Allergic contact dermatitis is classically eczematous in nature since the antigen-antibody cell reaction takes place in the epidermis. At times, however, an allergen may be deposited in the dermis with a resultant dermal locale for the antigen-antibody cell reaction. Typical of this dual response site is the case of the delayed reaction to tuberculin. Applied as a patch test, tuberculin induces a vesicular reaction in the sensitive individual. This same allergen (reacting with the same lymphoid antibody system) produces a papular dermal tuberculin response when injected intradermally. Thus, the clinical characteristics of the delayed hypersensitivity state reflect the site at which the allergen actually meets the lymphoid cellular defenses of the body. At times the pattern is a mixed epidermal and dermal one. However, we wish here to present a clear example of contact dermatitis presenting as a papular eruption involving the dermis. The fact that the allergen was a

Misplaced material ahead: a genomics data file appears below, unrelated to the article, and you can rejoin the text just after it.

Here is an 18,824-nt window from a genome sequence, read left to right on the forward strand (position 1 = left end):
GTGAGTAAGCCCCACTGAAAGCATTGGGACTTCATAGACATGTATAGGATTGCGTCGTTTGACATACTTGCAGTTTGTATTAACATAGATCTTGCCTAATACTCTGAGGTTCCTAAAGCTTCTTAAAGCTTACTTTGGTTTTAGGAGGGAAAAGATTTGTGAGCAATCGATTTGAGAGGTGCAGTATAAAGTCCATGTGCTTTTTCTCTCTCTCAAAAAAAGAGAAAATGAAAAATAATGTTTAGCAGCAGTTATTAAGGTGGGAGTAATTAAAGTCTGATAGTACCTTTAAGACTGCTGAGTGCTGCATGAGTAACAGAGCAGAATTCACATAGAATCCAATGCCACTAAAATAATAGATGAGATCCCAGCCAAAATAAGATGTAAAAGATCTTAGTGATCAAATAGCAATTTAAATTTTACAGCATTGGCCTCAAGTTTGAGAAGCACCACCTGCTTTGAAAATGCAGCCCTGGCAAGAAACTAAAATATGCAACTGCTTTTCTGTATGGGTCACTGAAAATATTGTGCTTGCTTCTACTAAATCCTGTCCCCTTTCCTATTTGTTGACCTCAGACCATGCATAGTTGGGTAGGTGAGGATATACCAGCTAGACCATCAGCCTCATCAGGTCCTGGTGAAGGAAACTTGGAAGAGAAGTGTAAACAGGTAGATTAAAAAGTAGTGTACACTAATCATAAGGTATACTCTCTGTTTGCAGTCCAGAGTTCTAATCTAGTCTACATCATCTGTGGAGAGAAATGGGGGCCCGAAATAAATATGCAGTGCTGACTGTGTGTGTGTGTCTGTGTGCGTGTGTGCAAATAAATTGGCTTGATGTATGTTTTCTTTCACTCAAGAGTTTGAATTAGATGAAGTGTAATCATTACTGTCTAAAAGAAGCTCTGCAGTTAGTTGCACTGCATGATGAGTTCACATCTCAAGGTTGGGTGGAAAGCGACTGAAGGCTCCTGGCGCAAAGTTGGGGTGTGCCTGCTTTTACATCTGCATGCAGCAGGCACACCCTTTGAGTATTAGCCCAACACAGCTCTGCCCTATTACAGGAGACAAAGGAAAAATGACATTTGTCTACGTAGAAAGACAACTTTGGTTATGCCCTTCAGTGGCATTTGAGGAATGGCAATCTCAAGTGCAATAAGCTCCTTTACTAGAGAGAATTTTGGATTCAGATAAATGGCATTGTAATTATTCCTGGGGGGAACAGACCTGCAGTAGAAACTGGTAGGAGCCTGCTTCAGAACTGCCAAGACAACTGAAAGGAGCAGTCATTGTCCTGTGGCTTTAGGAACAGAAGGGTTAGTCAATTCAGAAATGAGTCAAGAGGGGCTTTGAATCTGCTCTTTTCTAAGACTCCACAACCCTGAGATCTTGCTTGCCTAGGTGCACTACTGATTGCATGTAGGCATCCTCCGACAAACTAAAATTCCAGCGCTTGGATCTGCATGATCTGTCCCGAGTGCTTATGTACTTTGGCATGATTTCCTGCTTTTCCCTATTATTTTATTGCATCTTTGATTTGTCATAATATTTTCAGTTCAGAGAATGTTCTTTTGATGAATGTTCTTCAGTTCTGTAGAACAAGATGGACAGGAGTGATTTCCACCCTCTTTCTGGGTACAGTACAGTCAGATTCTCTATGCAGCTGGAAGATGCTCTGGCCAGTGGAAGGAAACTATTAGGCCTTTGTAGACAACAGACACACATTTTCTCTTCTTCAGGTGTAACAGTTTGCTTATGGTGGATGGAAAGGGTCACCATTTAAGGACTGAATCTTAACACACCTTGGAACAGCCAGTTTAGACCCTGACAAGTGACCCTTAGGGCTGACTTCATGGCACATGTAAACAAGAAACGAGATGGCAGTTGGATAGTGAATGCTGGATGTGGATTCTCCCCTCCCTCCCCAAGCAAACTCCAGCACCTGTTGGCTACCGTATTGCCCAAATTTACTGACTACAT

SHELLEY WB, EPSTEIN E. Contact-Sensitivity to Gold as a Chronic Papular Eruption. Arch Dermatol. 1963;87(3):388–391. doi:10.1001/archderm.1963.01590150104021
Customize your JAMA Network experience by selecting one or more topics from the list below.
Create a personal account or sign in to: